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Wiretapping inquiry focuses on former Colombian president

By the CNN Wire Staff
Former Colombian President Alvaro Uribe speaks during a congressional hearing in Bogota on Thursday.
Former Colombian President Alvaro Uribe speaks during a congressional hearing in Bogota on Thursday.
  • "I never gave orders to do anything illegal," says Alvaro Uribe, Colombia's ex-president
  • Several formal officials in the country's intelligence agency have been sentenced
  • Uribe says opponents are targeting him because his presidency was a success
  • Wiretapping target: "The victims must be heard, and they have not allowed us to be"

Bogota, Colombia (CNN) -- Former Colombian President Alvaro Uribe denied accusations Thursday that he ordered the government's spy agency to wiretap his political opponents.

"I never gave orders to do anything illegal," Uribe said during the day's session of a congressional inquiry, arguing that there was a "criminal conspiracy" against him fueled by his political enemies.

Critics allege that Uribe was behind wiretapping conducted by the Administrative Department of Security, known by its Spanish acronym DAS, while he was president.

Several former officials and staffers of the agency have already been sentenced to serve prison time for the wiretapping, which targeted judges, opposition politicians, members of the ruling party and journalists.

The agency's former intelligence chief, Fernando Tabares, has been convicted and sentenced to more than eight years in prison, CNN affiliate Caracol reported.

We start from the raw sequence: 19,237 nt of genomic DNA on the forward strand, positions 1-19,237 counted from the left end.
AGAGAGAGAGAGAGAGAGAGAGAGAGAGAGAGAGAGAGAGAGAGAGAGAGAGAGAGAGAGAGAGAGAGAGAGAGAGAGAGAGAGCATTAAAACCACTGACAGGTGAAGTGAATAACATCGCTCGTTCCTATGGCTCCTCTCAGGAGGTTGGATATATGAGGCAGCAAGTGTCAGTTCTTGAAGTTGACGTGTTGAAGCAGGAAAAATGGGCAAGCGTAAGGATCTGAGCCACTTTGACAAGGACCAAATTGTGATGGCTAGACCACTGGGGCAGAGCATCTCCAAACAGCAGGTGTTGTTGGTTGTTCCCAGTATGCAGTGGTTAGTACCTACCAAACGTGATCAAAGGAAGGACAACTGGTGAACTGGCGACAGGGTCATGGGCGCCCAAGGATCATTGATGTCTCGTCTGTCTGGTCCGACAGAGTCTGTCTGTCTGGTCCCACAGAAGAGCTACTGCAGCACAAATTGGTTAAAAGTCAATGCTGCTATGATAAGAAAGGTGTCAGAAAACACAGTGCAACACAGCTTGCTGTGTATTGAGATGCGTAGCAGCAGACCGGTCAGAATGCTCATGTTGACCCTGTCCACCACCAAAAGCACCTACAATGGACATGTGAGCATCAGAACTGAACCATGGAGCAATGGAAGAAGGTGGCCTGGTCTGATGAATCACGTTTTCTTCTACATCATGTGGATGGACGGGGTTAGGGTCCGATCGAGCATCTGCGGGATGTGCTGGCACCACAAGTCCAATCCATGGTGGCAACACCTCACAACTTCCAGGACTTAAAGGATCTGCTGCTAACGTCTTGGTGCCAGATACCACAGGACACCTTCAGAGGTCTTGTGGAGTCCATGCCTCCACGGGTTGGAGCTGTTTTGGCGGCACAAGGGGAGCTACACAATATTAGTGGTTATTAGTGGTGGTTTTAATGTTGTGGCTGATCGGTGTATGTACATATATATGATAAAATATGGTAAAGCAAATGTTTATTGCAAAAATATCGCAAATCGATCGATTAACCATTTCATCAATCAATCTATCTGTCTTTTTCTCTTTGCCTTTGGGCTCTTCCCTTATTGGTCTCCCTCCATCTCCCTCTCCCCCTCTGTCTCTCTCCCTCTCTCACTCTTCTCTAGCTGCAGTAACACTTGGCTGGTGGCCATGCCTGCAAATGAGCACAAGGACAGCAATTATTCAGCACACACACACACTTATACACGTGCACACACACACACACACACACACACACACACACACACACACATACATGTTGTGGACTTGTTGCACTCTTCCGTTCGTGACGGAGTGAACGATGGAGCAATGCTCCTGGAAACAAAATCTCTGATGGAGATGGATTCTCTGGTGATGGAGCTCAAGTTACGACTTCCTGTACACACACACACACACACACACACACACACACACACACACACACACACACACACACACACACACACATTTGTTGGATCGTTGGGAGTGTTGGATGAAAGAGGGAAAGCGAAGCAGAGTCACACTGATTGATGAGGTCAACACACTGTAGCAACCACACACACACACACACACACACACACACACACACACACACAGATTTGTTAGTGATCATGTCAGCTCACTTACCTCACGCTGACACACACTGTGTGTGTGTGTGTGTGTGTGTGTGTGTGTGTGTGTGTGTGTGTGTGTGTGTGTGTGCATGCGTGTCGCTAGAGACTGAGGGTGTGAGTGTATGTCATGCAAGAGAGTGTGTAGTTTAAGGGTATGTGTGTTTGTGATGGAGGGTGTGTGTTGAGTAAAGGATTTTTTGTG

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"I had disagreements with many sectors of the opposition, with journalists, with judges, but I never knew of anything illegal," Uribe said Thursday. "If that were the case, I would never have any problem asking for forgiveness."

Uribe -- who was president of Colombia from 2002 to 2010 -- said accusations against him were part of a "criminal conspiracy" fueled by political opponents who wanted to send him to jail.

"It is criminal revenge because I extradited many criminals, because the policy of democratic security produced results and I have many enemies," he said.

But some people who were the subjects of the wiretapping said they did not believe the congressional commission investigating Uribe is impartial, arguing that the final result will inevitably absolve Uribe of responsibility. Lawyers representing them requested the opportunity to question Uribe during the hearing and lodged formal complaints when their requests were denied.

"Obviously they are not the ideal investigators and we have many doubts about his role in this process. The victims must be heard and they have not allowed us to be. We have to present this under international oversight," said Rep. Ivan Cepeda of the Alternative Democratic Poll party.

The lawmakers who are investigating say they will make their decision based on evidence.

"This is a public hearing requested by the former president himself. We have requested that international oversight is present, we will act within the law and the country can be assured that we are going to act with transparency," said Yahir Acuna, an investigator on the congressional committee.

Journalist Fernando Ramos and CNN en Espanol's Michael Roa contributed to this report.